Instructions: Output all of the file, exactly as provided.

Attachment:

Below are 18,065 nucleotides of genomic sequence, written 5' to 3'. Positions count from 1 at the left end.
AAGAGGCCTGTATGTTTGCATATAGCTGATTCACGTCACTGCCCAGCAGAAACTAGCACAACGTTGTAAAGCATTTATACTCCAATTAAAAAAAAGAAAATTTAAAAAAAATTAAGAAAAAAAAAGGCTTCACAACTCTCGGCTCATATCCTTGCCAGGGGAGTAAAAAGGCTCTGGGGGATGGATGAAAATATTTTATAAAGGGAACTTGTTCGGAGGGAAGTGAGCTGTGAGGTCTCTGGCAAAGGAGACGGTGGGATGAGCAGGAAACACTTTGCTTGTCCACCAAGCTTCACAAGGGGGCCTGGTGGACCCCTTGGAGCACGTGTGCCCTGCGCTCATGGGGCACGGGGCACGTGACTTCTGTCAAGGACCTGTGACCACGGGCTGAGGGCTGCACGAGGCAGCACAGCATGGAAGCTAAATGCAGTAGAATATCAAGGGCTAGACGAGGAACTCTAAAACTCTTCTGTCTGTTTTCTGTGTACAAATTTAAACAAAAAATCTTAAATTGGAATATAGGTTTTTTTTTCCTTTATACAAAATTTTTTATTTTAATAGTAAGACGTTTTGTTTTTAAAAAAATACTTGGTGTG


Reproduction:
Below are 18,065 nucleotides of genomic sequence, written 5' to 3'. Positions count from 1 at the left end.
AAGAGGCCTGTATGTTTGCATATAGCTGATTCACGTCACTGCCCAGCAGAAACTAGCACAACGTTGTAAAGCATTTATACTCCAATTAAAAAAAAGAAAATTTAAAAAAAATTAAGAAAAAAAAAGGCTTCACAACTCTCGGCTCATATCCTTGCCAGGGGAGTAAAAAGGCTCTGGGGGATGGATGAAAATATTTTATAAAGGGAACTTGTTCGGAGGGAAGTGAGCTGTGAGGTCTCTGGCAAAGGAGACGGTGGGATGAGCAGGAAACACTTTGCTTGTCCACCAAGCTTCACAAGGGGGCCTGGTGGACCCCTTGGAGCACGTGTGCCCTGCGCTCATGGGGCACGGGGCACGTGACTTCTGTCAAGGACCTGTGACCACGGGCTGAGGGCTGCACGAGGCAGCACAGCATGGAAGCTAAATGCAGTAGAATATCAAGGGCTAGACGAGGAACTCTAAAACTCTTCTGTCTGTTTTCTGTGTACAAATTTAAACAAAAAATCTTAAATTGGAATATAGGTTTTTTTTTCCTTTATACAAAATTTTTTATTTTAATAGTAAGACGTTTTGTTTTTAAAAAAATACTTGGTGTG